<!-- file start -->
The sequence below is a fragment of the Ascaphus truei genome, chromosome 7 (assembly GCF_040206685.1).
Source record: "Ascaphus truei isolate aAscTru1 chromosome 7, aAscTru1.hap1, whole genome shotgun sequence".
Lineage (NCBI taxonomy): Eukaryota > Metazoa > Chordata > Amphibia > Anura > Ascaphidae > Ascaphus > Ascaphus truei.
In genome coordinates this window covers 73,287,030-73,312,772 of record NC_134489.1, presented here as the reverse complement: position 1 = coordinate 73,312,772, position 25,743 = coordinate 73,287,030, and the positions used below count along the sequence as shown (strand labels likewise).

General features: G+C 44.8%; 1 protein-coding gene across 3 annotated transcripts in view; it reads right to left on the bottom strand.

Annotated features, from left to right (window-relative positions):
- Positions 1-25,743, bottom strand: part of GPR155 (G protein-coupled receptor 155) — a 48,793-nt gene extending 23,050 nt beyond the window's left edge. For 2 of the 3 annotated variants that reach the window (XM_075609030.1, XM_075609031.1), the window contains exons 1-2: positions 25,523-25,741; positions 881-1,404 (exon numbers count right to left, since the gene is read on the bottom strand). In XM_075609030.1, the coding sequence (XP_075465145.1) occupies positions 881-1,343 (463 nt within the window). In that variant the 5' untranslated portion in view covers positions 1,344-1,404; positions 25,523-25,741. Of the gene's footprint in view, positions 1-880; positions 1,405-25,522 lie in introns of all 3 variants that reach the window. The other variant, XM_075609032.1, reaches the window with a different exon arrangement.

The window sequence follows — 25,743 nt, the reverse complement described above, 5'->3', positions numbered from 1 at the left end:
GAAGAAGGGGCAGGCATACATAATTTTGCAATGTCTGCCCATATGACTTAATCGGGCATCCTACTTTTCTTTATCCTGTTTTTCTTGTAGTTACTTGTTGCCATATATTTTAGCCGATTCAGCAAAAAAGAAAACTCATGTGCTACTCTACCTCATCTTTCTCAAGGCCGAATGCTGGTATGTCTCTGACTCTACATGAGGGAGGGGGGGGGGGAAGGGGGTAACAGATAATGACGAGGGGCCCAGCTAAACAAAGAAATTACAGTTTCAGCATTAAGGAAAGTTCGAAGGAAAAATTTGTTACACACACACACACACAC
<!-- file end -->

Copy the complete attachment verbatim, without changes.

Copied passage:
The sequence below is a fragment of the Ascaphus truei genome, chromosome 7 (assembly GCF_040206685.1).
Source record: "Ascaphus truei isolate aAscTru1 chromosome 7, aAscTru1.hap1, whole genome shotgun sequence".
Lineage (NCBI taxonomy): Eukaryota > Metazoa > Chordata > Amphibia > Anura > Ascaphidae > Ascaphus > Ascaphus truei.
In genome coordinates this window covers 73,287,030-73,312,772 of record NC_134489.1, presented here as the reverse complement: position 1 = coordinate 73,312,772, position 25,743 = coordinate 73,287,030, and the positions used below count along the sequence as shown (strand labels likewise).

General features: G+C 44.8%; 1 protein-coding gene across 3 annotated transcripts in view; it reads right to left on the bottom strand.

Annotated features, from left to right (window-relative positions):
- Positions 1-25,743, bottom strand: part of GPR155 (G protein-coupled receptor 155) — a 48,793-nt gene extending 23,050 nt beyond the window's left edge. For 2 of the 3 annotated variants that reach the window (XM_075609030.1, XM_075609031.1), the window contains exons 1-2: positions 25,523-25,741; positions 881-1,404 (exon numbers count right to left, since the gene is read on the bottom strand). In XM_075609030.1, the coding sequence (XP_075465145.1) occupies positions 881-1,343 (463 nt within the window). In that variant the 5' untranslated portion in view covers positions 1,344-1,404; positions 25,523-25,741. Of the gene's footprint in view, positions 1-880; positions 1,405-25,522 lie in introns of all 3 variants that reach the window. The other variant, XM_075609032.1, reaches the window with a different exon arrangement.

The window sequence follows — 25,743 nt, the reverse complement described above, 5'->3', positions numbered from 1 at the left end:
GAAGAAGGGGCAGGCATACATAATTTTGCAATGTCTGCCCATATGACTTAATCGGGCATCCTACTTTTCTTTATCCTGTTTTTCTTGTAGTTACTTGTTGCCATATATTTTAGCCGATTCAGCAAAAAAGAAAACTCATGTGCTACTCTACCTCATCTTTCTCAAGGCCGAATGCTGGTATGTCTCTGACTCTACATGAGGGAGGGGGGGGGGGAAGGGGGTAACAGATAATGACGAGGGGCCCAGCTAAACAAAGAAATTACAGTTTCAGCATTAAGGAAAGTTCGAAGGAAAAATTTGTTACACACACACACACACAC